Soviet Lunar Probes
From the late 1950s through the 1970s the Soviet Union launched 24 unmanned Luna missions and five Zond probes to the Moon. The spacecraft were the first to image the far side of the Moon, the first to make a soft landing, and the first to send living creatures to lunar orbit and return them safely to Earth. The Soviet Union also successfully returned lunar samples with their robotic probes.
Luna 3 Photographs the Far Side
The Luna program began in January 1959 with the launch of Luna 1 that performed a lunar flyby. Luna 2 crashed into the Moon in September 1959. Luna 3 launched October 4, 1959. Three days later the spacecraft took 29 photographs of the Moon’s far side from a range of about 40,000 miles above the lunar surface. These were the first images of the lunar far side. Though the photographs lacked precise detail, the images revealed a landscape with more mountains and fewer mares, or seas, than the near side.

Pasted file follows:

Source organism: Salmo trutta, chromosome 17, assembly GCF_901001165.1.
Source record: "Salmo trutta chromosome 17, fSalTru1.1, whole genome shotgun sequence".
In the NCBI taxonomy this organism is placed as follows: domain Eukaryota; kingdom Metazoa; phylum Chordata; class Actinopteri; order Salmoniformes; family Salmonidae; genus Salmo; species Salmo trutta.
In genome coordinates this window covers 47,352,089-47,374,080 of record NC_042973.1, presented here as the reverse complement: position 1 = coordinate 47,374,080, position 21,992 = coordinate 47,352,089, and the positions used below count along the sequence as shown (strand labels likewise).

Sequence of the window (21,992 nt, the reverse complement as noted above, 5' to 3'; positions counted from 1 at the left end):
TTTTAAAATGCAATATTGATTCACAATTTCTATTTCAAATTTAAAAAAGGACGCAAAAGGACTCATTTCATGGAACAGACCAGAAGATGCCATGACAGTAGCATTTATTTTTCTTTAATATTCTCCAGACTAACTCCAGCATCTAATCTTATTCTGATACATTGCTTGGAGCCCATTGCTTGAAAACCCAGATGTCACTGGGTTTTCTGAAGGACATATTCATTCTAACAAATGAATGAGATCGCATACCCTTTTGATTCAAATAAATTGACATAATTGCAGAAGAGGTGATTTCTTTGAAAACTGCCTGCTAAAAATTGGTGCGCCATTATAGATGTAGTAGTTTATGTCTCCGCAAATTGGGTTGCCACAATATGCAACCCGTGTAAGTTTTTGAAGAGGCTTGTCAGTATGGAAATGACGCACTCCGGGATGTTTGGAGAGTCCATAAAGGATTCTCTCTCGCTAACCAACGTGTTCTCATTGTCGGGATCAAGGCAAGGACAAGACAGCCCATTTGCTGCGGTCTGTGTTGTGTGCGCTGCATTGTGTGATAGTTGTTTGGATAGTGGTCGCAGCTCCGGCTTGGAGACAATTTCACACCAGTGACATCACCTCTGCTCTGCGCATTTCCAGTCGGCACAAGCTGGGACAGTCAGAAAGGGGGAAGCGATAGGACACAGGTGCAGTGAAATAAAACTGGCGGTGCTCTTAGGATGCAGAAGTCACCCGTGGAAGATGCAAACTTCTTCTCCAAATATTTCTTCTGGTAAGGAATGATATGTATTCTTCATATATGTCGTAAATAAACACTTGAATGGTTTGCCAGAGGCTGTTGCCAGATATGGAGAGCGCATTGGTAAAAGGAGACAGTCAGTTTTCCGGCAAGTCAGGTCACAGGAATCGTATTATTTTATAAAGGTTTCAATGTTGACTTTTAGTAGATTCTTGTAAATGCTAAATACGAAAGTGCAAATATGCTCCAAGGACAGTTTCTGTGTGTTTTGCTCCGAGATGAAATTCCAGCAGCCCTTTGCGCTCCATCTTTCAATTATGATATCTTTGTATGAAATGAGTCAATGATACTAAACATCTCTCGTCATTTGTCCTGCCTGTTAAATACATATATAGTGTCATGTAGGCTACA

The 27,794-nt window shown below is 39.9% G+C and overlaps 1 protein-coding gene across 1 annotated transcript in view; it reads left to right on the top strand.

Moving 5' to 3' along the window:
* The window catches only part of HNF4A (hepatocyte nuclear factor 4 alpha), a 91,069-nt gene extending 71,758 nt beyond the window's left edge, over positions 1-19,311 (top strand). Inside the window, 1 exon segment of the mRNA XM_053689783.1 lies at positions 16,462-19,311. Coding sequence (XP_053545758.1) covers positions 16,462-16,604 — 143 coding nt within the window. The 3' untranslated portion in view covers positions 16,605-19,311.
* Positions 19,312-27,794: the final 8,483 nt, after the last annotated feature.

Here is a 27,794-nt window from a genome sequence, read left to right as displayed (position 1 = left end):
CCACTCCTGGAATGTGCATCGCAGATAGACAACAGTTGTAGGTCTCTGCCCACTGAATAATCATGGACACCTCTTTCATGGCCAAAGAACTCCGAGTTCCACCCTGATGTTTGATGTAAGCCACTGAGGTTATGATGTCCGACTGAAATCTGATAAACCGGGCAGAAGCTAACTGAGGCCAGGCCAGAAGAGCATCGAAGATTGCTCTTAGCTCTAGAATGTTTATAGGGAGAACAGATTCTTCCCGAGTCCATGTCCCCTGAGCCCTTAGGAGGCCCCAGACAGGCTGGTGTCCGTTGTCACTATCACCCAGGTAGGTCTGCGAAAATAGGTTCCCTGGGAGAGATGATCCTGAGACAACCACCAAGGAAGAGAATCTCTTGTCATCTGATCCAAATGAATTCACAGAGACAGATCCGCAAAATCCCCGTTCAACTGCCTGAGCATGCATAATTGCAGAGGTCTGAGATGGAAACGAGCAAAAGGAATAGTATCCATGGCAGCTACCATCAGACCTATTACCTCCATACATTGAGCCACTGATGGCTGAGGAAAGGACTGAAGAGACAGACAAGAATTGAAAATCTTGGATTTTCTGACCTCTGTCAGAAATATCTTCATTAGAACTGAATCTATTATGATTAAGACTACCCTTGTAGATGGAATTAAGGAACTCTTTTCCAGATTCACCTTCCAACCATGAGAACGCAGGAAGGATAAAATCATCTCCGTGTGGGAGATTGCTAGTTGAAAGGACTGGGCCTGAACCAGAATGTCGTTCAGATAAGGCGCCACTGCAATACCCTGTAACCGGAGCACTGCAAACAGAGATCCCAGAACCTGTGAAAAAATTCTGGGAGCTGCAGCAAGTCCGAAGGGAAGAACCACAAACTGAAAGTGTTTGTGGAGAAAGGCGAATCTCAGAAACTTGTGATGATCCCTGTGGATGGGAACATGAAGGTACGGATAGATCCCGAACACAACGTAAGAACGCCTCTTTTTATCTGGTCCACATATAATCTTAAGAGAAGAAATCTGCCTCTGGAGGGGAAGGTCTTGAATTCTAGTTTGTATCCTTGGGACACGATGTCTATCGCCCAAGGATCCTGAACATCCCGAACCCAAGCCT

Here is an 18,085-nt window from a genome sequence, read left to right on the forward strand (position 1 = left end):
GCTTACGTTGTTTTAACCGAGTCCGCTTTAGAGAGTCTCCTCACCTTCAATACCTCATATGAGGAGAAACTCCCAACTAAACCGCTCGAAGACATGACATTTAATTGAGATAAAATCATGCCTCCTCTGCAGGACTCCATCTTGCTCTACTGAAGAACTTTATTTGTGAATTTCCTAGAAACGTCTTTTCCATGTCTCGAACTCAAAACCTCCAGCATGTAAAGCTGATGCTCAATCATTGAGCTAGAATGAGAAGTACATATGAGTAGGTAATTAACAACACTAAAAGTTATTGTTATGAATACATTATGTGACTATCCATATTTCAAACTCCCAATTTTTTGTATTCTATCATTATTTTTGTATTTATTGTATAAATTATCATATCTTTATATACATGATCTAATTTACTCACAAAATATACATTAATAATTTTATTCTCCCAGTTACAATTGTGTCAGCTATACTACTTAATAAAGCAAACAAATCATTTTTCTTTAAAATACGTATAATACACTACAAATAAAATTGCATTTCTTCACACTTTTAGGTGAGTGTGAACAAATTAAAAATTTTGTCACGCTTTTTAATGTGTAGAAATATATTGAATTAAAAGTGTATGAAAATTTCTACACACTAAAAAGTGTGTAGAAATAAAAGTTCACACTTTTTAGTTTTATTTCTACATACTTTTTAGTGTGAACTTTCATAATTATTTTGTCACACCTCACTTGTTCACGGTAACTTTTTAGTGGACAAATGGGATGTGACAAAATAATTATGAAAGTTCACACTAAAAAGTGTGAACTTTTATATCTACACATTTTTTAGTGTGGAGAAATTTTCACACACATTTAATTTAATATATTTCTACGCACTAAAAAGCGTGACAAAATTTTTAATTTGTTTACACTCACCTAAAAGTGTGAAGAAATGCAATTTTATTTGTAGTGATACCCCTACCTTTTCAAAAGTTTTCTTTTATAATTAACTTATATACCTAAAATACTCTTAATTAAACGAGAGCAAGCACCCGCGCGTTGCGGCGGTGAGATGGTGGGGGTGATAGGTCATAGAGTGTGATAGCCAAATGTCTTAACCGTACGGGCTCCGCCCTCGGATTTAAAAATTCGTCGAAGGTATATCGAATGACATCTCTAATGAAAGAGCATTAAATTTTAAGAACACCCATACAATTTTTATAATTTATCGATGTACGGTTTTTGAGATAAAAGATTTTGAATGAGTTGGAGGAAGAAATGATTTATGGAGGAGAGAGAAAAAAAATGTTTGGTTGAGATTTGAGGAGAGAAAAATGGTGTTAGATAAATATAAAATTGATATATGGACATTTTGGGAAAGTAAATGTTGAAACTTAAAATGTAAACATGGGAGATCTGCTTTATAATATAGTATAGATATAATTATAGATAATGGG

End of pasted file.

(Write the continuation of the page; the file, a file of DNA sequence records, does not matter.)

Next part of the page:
Luna 9 Makes a Soft Landing
Luna 9 launched January 31, 1966, and made a soft landing in Oceanus Procellarum (Ocean of Storms) on February 3. It was a spherical spacecraft, about two feet in diameter with a weight of approximately 200 pounds. Luna 9’s science payload included a radiation detector and a television camera, which took a series of four panoramic images of the lunar surface. The mission ended on February 6 when the spacecraft’s batteries were depleted.
Zond 5 Sends Animals to Lunar Orbit
Zond 5 launched September 14, 1968, for a circumlunar mission three months before NASA planned to send astronauts to lunar orbit aboard Apollo 8. The Soviet probe carried two turtles, flies, worms, plants, seeds, and bacteria. The spacecraft flew around the Moon on September 18 and splashed down in the Indian Ocean three days later. The biological payload survived the trip. The turtles lost body weight but were otherwise healthy.
Luna 16 Returns Lunar Samples
Luna 16 was the first robotic probe to return lunar samples to Earth. The spacecraft landed in Mare Fecunditatis (the Sea of Fertility) on September 20, 1970. A drill aboard the probe gathered a core tube sample at a depth of about 14 inches. The ascent stage of Luna 16 lifted off the Moon after a 26-hour stay on the surface. It returned 3.6 ounces of lunar soil.